Oh here we go... another concrete box from the glorious architectural era of the early 1970s, fucking up what should be a much nicer corner in Center City. Look, I understand that the American Red Cross does a lot of great things and they support themselves entirely with donations and volunteer work. Good for them, I applaud it. If only the local chapter's headquarters building was built in a different era. ANY other era, really. What a shame. This organization deserves better.
They should have left the original building here. What was the original building, you ask? It was a nice little structure called Philadelphia School of Nurses and Central Hospital of Philadelphia, which had a lawn that extended out to the corner of 23rd and Chestnut.
|Corner of 23rd and Chestnut looking east, 1911. PhillyHistory.org|
Regardless of all that bullshit (irregardless?), the building they were in looked cool. So cool, in fact, that even after the hospital/nurses' school went kaput, the building was covered in stucco, new facade details were added, and the lawn was enclosed behind a nice wall for its next job as the Spanish Embassy.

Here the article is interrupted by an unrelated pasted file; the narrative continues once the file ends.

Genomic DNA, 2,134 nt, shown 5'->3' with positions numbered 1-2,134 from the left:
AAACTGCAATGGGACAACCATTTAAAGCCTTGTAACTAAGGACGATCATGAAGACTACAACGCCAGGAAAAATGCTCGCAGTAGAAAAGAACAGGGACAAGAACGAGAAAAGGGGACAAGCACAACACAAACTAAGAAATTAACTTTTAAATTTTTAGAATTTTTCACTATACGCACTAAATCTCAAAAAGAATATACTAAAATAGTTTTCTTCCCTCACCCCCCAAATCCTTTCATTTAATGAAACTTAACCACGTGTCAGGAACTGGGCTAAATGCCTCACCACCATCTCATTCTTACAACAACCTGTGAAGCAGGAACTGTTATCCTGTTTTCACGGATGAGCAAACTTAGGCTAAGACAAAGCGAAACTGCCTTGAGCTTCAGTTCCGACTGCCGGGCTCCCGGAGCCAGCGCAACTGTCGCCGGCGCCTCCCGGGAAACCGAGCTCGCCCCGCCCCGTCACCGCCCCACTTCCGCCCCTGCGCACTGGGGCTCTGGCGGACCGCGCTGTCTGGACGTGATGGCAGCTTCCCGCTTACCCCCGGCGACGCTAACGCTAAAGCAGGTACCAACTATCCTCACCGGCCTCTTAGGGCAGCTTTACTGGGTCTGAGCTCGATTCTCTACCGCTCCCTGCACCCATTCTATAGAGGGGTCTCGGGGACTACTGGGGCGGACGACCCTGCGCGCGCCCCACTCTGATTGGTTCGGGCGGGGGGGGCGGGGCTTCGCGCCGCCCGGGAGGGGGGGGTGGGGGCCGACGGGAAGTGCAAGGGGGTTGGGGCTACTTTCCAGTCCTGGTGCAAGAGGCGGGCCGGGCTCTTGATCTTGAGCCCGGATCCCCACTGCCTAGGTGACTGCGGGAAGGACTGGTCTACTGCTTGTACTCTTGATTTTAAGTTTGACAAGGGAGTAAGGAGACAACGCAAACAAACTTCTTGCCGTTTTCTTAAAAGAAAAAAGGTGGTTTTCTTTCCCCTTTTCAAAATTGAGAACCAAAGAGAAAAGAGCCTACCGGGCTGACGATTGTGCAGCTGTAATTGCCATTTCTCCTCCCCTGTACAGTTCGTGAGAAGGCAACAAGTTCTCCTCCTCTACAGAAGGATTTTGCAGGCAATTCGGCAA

|Yes, this is the same building. The front of it was lobbed off for the widening of the Chestnut Street Bridge in 1911/12. PhillyHistory.org|
Being that it was 1970, the most cutting edge bad ass design anyone could think of was a squat concrete monolith with rows of windows and an indentation on one side of the facade. They made sure to make the thing as anti-pedestrian as possible by including a below-grade surface parking lot and a wide driveway on the 23rd Street side. I will give them a small bit of credit for the plaza at the 23rd/Chestnut corner, only because it sets the building back just about as far as the Central Hospital's lawn was.
|Pedestrian-friendly street level presence by early 70s standards|
|A surviving Oscillocast from The Lindan Collection of Medical Devices.|